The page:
Edinburgh Bookshelf

Edinburgh Past and Present


AND THE VALE OF THE ESK. 129 they were named after the rustic lovers in the poem, or whether Allan Ramsay chose the names from their association with the place, we are unable to discover. - Further on, past the ruins of Brunstane Castle, lies Penicuik village, With Penicuik House and its famous Ossian Hall, painted by Runciman In the Valleyfield grounds we come upon a monument, the only relic of a phase in Penicuik history long since passed away. Here in 1810 the Vdleyfield mills on the banks of the Esk were turned into a dCpBt for six thousand prisoners of war, and the peaceful little cottages around into temporary barracks. For four years the redcoats were quartered here ; and, when the war was over and the mills were set to work again, this monument was raised over the grave of more than three hundred prisoners of war who had died in these four years. ‘ Grata quies patriae, sed et omnis terra sepulchrum ’ was the inscription suggested by Sir Walter Scott, added to which is the magnanimous explanation :-‘ Certain inhabitants of this parish, desiring to remember that all men are brethren, caused this monument to be erected.’ And so the poor Frenchmen passed away without seeing again la be& France. Probably they thought Penicuik a tn3e place ! In the neighbouring parish of Glencorse we come to ‘ Auchendinny’s hazel shade, And haunted Woodhouselee.’ This is an old ruined castle, possessing an authentic legend and ghost. To this castle the lady of Bothwelhaugh fled to escape the anger of the Regent Murray, her husband‘s implacable foe; but she was followed by the Regent’s messengers, who set the castle on fire, and turned out the lady, with her newborn child in her arms, to wander through the November night. When morning came she was found distracted with fear and calling for revenge, and Bothwelhaugh never rested till the Regent was assassinated at Linlithgow. So the story runs. The phantom lady and child haunt Woodhouselee to this day ; and, since some of its stones were used to build the newer Woodhouselee among the Pentlands,’_the seat of the Tytler family, the apparition has kindly divided its attention between the two places. ROSLIN. W e now approAch the most beautiful part of the Vale. The ‘ rocky glen,’ through which the Esk flows, is a mass of luxuriant foliage, so that, from the R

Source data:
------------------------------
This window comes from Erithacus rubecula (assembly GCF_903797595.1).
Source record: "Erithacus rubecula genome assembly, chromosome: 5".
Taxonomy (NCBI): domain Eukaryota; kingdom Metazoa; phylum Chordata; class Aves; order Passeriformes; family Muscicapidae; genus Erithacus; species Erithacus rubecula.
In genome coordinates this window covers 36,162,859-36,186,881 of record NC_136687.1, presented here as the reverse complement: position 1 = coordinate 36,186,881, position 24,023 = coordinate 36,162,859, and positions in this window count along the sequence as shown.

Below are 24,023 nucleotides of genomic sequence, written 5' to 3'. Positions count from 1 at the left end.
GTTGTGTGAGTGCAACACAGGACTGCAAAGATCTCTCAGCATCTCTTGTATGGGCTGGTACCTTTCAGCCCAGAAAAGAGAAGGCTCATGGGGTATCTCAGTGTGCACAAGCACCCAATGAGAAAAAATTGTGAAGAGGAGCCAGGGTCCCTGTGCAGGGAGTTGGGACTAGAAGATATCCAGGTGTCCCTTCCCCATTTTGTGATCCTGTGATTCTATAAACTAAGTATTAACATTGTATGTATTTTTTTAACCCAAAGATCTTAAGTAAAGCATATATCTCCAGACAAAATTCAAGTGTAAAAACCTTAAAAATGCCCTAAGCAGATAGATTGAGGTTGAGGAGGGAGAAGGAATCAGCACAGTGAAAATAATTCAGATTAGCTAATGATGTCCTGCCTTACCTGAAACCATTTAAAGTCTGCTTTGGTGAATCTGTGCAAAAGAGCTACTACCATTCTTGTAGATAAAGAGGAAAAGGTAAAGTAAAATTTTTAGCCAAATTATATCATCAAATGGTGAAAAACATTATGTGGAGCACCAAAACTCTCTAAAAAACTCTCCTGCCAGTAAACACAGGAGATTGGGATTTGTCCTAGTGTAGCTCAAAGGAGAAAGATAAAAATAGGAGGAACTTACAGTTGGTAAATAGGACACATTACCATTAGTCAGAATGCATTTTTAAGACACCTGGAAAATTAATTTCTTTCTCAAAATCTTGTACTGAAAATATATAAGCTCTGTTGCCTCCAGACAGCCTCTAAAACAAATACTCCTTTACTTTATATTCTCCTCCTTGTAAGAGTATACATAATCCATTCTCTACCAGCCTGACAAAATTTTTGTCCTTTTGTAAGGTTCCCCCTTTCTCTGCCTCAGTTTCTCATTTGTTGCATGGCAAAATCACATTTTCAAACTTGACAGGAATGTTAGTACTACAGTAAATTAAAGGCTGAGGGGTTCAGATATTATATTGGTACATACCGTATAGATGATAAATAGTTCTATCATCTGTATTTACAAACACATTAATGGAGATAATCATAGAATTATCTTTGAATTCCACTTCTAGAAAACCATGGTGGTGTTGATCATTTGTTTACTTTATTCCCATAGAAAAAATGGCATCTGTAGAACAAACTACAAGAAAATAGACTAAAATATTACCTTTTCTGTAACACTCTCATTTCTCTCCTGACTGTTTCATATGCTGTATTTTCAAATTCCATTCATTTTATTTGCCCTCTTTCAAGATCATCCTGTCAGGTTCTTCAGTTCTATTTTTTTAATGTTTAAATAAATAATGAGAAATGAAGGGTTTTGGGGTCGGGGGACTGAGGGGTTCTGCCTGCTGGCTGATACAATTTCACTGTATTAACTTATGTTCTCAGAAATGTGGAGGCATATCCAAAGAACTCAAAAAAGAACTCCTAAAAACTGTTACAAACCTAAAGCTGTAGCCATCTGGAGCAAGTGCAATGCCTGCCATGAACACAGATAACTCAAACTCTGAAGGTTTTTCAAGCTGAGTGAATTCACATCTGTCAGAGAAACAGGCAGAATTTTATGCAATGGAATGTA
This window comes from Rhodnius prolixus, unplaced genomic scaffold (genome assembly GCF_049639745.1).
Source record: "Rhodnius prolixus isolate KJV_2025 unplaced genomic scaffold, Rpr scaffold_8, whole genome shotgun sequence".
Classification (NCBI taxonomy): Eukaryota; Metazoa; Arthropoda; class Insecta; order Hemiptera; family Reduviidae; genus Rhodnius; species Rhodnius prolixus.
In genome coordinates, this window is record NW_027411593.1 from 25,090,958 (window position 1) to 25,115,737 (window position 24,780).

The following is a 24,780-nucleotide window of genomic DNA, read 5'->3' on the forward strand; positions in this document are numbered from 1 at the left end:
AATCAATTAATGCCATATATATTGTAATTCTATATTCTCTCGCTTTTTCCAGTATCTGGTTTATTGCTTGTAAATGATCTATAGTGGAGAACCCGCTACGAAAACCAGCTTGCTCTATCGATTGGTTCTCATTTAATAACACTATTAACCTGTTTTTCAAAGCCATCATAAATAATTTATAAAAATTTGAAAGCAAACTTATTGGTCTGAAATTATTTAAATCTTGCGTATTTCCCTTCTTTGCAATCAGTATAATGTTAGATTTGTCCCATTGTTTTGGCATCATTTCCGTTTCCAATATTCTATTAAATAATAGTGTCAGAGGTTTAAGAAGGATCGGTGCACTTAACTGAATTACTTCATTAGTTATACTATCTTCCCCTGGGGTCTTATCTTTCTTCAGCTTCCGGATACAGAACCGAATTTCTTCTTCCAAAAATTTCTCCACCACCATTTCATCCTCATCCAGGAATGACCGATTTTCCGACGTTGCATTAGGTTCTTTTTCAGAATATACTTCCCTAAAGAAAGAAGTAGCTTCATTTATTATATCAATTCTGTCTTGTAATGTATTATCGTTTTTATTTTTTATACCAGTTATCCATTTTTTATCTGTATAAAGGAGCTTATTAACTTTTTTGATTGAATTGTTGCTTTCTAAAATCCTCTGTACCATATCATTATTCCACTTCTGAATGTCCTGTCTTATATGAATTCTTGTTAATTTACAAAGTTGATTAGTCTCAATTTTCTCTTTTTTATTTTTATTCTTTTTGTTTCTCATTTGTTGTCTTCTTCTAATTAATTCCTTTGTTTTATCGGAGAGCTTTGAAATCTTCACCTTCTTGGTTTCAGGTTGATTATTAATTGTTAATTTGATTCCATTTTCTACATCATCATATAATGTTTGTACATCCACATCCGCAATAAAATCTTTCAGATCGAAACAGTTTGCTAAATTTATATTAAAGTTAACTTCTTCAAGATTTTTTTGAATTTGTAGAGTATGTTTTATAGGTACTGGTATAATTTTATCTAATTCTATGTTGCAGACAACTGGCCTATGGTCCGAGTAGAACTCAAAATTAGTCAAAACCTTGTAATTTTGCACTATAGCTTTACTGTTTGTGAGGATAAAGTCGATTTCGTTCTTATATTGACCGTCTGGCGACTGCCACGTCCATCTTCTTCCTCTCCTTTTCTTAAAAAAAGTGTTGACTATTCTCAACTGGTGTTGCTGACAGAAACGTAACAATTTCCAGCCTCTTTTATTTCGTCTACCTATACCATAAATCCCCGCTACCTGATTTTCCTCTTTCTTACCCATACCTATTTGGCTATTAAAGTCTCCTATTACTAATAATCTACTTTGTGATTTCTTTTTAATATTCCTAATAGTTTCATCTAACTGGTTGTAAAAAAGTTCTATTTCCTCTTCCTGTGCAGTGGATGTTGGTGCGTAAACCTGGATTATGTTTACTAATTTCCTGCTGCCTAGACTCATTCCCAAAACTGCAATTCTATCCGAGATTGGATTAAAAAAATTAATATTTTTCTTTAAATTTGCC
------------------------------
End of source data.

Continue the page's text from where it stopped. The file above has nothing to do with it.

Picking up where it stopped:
Volume 11 Page 186
  Enlarge Enlarge  
130 ROSLIN, HAWTHORNDEN, ~. heights on either side, one gazes upon a world of moving tree-tops in the ravine below. ~ A little way back, on the Ieft bank, lies the single-streeted village of Roslin. Between the village and the Esk, on a grassy height called the College Hill, stands the Chapel ; and some hundred yards below, on a rocky promontory, formed by a bend in the river, are the ruins of the Castle, accessible only by a stone bridge of great height which spans a natural ravine between the promontory and the College Hill. From this position the Castle derived its name-XmZianRe, the promontory of the waterfall. The Esk forms a cascade as it bends sharply round the promontory, and it is still at this point called ‘the Lynn.’ The St. Clairs, or Sinclairs, of Roslin, or Rosslyn, trace their descent from a ‘Seemly St. Clair,’ a Norman knight of fair deportment, who ‘ came in’ with the Conqueror, and whom Malcolm Canmore diplomatically allured over the border by big grants of Scottish land. Roslin, amongst other places, was given to the family, and the Castle probably dates from the beginning of the fourteenth century. In 1622, when it had begun to fall away, a newer house was built over its vaults; and this was inhabited about eighty years ago by a good old Scottish Laird, the last heir-male and lineal descendant of the ‘ Seemly St. Clair.’ It is still let in summer to families wanting rustic accommodation ; and for one season at least it was tenanted in this fashion by the late Mr. Robert Chambers of Edinbu?gh. . The ‘ground about the hoary old ruins is now bright with the fruit and flowers of a market-garden. But in the middle of the fifteenth century the Castle was the seat of the good and scholarly William St. Clair, ‘ Prince of the Orkneys and Duke of Oldenburgh,’ the founher of Roslin Chapel. He was a very great personage indeed, with a town mansion at the foot of Blackfriars Wynd in Old Edinburgh, and a great retinue of lords and gentlemen. Sevenv-five gentlewomen attended upon his lady, who, when she rode from Edinburgh to Roslin, was accompanied by a guard of two hundred horse, and also, if it was after nightfall, by eighty bearing torches. On one occasion - part of the Castle was set on fire by the carelessness of one of this lady’s handmaidens. The women fled in fear j and the Prince, who was upon the College Hill at the time, no doubt superintending the building of his pet Chapel, on hearing of the fire, ‘was sorry for nothing but the loss of his charters and other writings.’ These, which were kept in the dungeon-head, his chaplain cleverly saved, throwing them out-four boxfuls of them-and following himself on a bell-rope tied to a beam. The good Prince rewarded From that time it was the chief residence of the St. Clairs.
Volume 11 Page 187
  Enlarge Enlarge